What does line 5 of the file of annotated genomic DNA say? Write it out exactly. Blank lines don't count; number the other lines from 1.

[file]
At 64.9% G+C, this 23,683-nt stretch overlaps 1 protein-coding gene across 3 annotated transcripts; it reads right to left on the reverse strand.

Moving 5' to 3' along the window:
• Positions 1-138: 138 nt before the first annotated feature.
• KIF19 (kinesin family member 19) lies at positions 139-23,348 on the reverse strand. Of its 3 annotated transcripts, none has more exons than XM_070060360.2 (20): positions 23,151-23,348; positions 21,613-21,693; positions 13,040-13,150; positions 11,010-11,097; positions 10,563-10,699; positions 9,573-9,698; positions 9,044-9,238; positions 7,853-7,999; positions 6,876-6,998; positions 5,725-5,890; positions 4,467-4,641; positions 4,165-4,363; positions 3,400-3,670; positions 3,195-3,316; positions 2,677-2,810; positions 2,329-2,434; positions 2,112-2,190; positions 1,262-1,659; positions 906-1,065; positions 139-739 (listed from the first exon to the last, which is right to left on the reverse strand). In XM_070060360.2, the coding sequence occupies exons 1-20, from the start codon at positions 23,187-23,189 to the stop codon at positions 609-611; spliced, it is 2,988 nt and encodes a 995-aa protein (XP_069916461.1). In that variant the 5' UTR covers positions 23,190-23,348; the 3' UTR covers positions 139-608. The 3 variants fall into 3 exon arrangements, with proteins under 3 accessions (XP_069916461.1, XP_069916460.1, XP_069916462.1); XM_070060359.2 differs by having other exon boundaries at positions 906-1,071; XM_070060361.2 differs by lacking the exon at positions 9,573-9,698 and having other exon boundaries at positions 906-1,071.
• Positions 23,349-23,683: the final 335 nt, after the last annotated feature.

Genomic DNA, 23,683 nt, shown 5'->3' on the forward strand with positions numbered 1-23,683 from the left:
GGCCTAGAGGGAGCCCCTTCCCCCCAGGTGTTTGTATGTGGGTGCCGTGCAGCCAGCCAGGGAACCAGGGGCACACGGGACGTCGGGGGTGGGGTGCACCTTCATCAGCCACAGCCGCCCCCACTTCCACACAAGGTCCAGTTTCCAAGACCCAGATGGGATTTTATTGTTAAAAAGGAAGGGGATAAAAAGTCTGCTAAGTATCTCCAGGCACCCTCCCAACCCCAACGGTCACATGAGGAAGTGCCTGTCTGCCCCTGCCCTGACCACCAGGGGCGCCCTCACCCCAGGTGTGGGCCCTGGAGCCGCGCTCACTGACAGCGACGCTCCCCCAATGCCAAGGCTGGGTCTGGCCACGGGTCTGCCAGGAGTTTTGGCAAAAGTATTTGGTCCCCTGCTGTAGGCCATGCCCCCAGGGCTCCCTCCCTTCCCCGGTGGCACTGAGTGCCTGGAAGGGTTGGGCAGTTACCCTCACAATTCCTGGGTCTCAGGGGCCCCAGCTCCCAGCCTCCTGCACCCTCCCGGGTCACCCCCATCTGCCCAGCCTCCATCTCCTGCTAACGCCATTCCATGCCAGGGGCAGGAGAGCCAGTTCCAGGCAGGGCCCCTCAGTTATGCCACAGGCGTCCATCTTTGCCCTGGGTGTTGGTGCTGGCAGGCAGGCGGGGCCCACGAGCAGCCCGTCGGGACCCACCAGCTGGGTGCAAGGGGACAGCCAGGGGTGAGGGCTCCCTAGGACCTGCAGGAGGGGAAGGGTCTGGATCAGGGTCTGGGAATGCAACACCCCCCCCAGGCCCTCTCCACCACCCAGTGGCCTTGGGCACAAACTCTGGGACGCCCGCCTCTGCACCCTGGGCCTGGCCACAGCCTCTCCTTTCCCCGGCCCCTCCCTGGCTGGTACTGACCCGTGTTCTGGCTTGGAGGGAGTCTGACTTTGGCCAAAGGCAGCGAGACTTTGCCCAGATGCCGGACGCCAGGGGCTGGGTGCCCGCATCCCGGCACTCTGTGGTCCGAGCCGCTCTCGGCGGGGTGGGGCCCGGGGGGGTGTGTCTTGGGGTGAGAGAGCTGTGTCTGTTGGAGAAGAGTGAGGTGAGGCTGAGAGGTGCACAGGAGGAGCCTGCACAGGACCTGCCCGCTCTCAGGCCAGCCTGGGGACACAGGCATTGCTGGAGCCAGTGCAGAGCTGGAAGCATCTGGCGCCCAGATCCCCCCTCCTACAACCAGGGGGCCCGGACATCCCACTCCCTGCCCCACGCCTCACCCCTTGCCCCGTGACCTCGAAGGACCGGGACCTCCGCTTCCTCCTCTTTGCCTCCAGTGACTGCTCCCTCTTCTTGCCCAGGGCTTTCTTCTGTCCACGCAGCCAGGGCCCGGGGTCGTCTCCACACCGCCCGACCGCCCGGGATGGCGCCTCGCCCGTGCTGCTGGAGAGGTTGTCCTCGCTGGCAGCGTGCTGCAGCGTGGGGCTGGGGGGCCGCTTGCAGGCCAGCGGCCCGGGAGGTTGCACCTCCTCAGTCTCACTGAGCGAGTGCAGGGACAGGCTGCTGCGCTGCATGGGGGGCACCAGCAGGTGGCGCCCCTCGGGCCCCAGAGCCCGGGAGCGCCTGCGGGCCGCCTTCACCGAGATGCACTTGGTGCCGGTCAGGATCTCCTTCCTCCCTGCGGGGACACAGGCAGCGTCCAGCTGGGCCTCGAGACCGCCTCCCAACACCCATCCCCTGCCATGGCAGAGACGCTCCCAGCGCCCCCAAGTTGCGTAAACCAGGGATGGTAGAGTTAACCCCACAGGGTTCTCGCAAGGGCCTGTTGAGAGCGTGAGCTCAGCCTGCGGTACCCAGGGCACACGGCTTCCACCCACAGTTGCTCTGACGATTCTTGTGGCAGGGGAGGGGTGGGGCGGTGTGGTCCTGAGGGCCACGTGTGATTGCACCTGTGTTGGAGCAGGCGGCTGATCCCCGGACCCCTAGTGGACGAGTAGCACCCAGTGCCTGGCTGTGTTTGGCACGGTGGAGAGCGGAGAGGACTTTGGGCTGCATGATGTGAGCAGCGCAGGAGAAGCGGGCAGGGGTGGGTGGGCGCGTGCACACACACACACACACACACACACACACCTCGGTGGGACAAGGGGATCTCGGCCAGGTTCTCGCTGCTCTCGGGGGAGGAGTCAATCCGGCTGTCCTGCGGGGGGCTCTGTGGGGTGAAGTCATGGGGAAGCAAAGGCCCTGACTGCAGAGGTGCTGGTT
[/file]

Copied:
• Positions 23,349-23,683: the final 335 nt, after the last annotated feature.